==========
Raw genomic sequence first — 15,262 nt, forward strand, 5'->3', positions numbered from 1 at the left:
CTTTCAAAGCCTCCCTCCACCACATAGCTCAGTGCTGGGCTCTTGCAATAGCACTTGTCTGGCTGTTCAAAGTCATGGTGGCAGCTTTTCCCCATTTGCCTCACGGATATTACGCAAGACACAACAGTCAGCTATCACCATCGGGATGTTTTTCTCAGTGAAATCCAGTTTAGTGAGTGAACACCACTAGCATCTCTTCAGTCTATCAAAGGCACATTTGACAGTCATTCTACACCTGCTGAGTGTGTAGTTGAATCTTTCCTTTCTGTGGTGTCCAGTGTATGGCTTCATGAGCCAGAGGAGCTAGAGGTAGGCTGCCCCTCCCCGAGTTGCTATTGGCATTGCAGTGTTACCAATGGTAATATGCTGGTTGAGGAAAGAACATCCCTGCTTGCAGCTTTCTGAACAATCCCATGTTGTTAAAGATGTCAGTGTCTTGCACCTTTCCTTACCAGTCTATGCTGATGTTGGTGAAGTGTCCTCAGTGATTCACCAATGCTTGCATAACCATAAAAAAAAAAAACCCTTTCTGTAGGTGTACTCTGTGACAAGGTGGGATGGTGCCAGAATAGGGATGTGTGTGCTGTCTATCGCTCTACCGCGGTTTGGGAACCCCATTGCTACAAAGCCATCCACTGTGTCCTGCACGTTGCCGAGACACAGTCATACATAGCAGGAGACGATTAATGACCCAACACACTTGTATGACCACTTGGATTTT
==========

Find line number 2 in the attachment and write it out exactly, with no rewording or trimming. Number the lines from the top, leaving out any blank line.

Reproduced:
CTTTCAAAGCCTCCCTCCACCACATAGCTCAGTGCTGGGCTCTTGCAATAGCACTTGTCTGGCTGTTCAAAGTCATGGTGGCAGCTTTTCCCCATTTGCCTCACGGATATTACGCAAGACACAACAGTCAGCTATCACCATCGGGATGTTTTTCTCAGTGAAATCCAGTTTAGTGAGTGAACACCACTAGCATCTCTTCAGTCTATCAAAGGCACATTTGACAGTCATTCTACACCTGCTGAGTGTGTAGTTGAATCTTTCCTTTCTGTGGTGTCCAGTGTATGGCTTCATGAGCCAGAGGAGCTAGAGGTAGGCTGCCCCTCCCCGAGTTGCTATTGGCATTGCAGTGTTACCAATGGTAATATGCTGGTTGAGGAAAGAACATCCCTGCTTGCAGCTTTCTGAACAATCCCATGTTGTTAAAGATGTCAGTGTCTTGCACCTTTCCTTACCAGTCTATGCTGATGTTGGTGAAGTGTCCTCAGTGATTCACCAATGCTTGCATAACCATAAAAAAAAAAAACCCTTTCTGTAGGTGTACTCTGTGACAAGGTGGGATGGTGCCAGAATAGGGATGTGTGTGCTGTCTATCGCTCTACCGCGGTTTGGGAACCCCATTGCTACAAAGCCATCCACTGTGTCCTGCACGTTGCCGAGACACAGTCATACATAGCAGGAGACGATTAATGACCCAACACACTTGTATGACCACTTGGATTTT